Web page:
German leaders did not acknowledge the Nazi-era genocide of Roma and Sinti until 1982. To learn more about the difficulties Roma and Sinti faced when trying to obtain compensation after the war, see Julia von dem Knesebeck, The Roma Struggle for Compensation in Post-War Germany (Hertfordshire, UK: University of Hertfordshire Press, 2011). Also see the related Experiencing History item, Oral History with Rita Prigmore.

Otto Rosenberg (as told to Ulrich Enzenberger), A Gypsy in Auschwitz, translated by Helmut Bögler (London: London House, 1999), 137.

Oral narrative traditions play important roles in Romani communities. Rosenberg fondly recalls the evenings when “the older women would gather round and tell many many stories from former times about relatives and people who had died.” His own autobiography is transcribed from an oral account he gave to record his experiences. See Otto Rosenberg (as told to Ulrich Enzenberger), A Gypsy in Auschwitz, translated by Helmut Bögler (London: London House, 1999), 14.

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Berlin-Neukölln, February 24, 1954


To the Special Tracing Service for Concentration Camps
at Arolsen, Waldeck District

With regard to Otto Rosenberg, born April 28, 1927, at Dragupöhnen [Draugupohnen/Draupen/Draupchen], Pillkallen District, I would like to most politely request the Special Tracing Service to send a confirmation of concentration camp imprisonment for me, as I need it very urgently. I arrived at the Auschwitz concentration camp in mid-April 1943, under prisoner number Z.6084. From Auschwitz I went to Buchenwald, in quarantine, under number 74669. From Buchenwald I went to the Dora concentration camp. From Dora I went to the Ellrich concentration camp. From Ellrich I went to the Bergen-Belsen concentration camp until liberation, under Buchenwald number 74669. Again, I want to ask the Special [Tracing] Service for Concentration Camps very whole-heartedly to send my confirmation of imprisonment as quickly as possible.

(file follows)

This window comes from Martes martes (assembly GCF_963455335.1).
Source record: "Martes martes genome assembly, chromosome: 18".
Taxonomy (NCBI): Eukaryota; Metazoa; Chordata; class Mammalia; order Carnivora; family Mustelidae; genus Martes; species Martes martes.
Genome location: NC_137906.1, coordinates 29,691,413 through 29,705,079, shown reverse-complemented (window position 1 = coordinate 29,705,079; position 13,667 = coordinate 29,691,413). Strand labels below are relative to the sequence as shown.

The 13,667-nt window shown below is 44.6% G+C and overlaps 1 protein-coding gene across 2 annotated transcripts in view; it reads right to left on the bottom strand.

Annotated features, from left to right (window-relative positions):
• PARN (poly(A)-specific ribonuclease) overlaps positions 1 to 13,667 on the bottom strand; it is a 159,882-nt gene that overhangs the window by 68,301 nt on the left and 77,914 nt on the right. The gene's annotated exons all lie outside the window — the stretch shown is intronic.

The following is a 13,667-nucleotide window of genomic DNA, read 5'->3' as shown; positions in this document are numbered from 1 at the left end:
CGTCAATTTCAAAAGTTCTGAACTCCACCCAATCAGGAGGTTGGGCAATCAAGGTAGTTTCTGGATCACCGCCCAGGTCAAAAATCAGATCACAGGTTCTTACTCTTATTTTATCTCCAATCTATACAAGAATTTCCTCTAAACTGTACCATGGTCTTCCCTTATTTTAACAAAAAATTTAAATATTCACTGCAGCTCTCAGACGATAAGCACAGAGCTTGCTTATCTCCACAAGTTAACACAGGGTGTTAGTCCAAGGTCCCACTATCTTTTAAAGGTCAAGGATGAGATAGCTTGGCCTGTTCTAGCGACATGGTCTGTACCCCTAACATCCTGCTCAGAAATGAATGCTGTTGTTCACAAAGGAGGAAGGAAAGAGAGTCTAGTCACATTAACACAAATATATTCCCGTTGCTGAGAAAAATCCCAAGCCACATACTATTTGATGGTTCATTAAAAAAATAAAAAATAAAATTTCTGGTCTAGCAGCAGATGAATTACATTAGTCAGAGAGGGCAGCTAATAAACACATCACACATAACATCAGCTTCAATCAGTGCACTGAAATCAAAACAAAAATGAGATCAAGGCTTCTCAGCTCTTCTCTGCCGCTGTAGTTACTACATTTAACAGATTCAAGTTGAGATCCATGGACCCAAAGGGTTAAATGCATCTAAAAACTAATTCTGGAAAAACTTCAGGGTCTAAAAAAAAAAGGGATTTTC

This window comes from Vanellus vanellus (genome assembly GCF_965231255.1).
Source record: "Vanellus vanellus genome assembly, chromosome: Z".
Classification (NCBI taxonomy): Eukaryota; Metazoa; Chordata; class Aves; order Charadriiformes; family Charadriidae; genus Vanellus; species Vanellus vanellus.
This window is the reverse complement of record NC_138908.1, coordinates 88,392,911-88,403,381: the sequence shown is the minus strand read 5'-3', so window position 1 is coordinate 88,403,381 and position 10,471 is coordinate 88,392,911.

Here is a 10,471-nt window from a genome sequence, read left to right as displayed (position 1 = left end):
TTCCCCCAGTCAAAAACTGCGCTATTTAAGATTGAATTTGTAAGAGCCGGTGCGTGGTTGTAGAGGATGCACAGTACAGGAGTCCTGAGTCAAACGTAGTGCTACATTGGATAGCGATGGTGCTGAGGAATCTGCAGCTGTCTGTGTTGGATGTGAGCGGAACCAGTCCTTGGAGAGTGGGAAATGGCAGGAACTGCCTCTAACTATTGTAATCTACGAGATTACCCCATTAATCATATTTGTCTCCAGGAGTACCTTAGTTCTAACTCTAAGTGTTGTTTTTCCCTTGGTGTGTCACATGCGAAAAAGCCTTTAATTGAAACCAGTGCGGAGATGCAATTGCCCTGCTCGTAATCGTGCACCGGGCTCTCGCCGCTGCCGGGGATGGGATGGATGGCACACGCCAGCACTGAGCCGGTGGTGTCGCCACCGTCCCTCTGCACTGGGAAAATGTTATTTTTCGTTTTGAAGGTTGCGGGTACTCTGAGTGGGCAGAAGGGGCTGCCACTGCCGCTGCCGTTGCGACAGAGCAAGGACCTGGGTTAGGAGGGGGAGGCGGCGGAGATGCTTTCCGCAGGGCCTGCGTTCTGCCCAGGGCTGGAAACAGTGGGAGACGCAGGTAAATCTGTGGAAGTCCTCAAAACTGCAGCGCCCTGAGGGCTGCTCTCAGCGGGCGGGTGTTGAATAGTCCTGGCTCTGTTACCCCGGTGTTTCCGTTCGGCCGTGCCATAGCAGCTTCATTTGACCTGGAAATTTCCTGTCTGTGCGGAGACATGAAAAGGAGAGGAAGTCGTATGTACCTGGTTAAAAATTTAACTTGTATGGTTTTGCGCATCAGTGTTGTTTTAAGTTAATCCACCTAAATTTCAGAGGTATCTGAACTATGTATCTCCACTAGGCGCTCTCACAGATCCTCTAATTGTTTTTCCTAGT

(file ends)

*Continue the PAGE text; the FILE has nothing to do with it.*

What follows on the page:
Thank you in advance.

Respectfully yours,

Otto Rosenberg

Berlin-Lichterfelde                                                                              Scheelestr. 94a I.



Otto Rosenberg, born April 28, 1927, at Dragupöhnen, Pillkallen District


Concentration Camps


From mid-April 1943 at Auschwitz concentration camp, number Z.6084

From Auschwitz to Buchenwald, under number 74669

From Buchenwald to Dora

From Dora to Ellrich                                                                               URGENT!!!

From Ellrich to Bergen-Belsen


From Buchenwald to Bergen-Belsen, under number 74669

Archival Information for This Item

Source (Credit)
International Tracing Service Archive
Source Number Postwar letter, Otto Rosenberg, Digital Archive, Arolsen Archives
Date Created
February 24, 1954
Author / Creator
Otto Rosenberg
Berlin, Germany
Reference Location
Bad Arolsen, Germany
Document Type Letter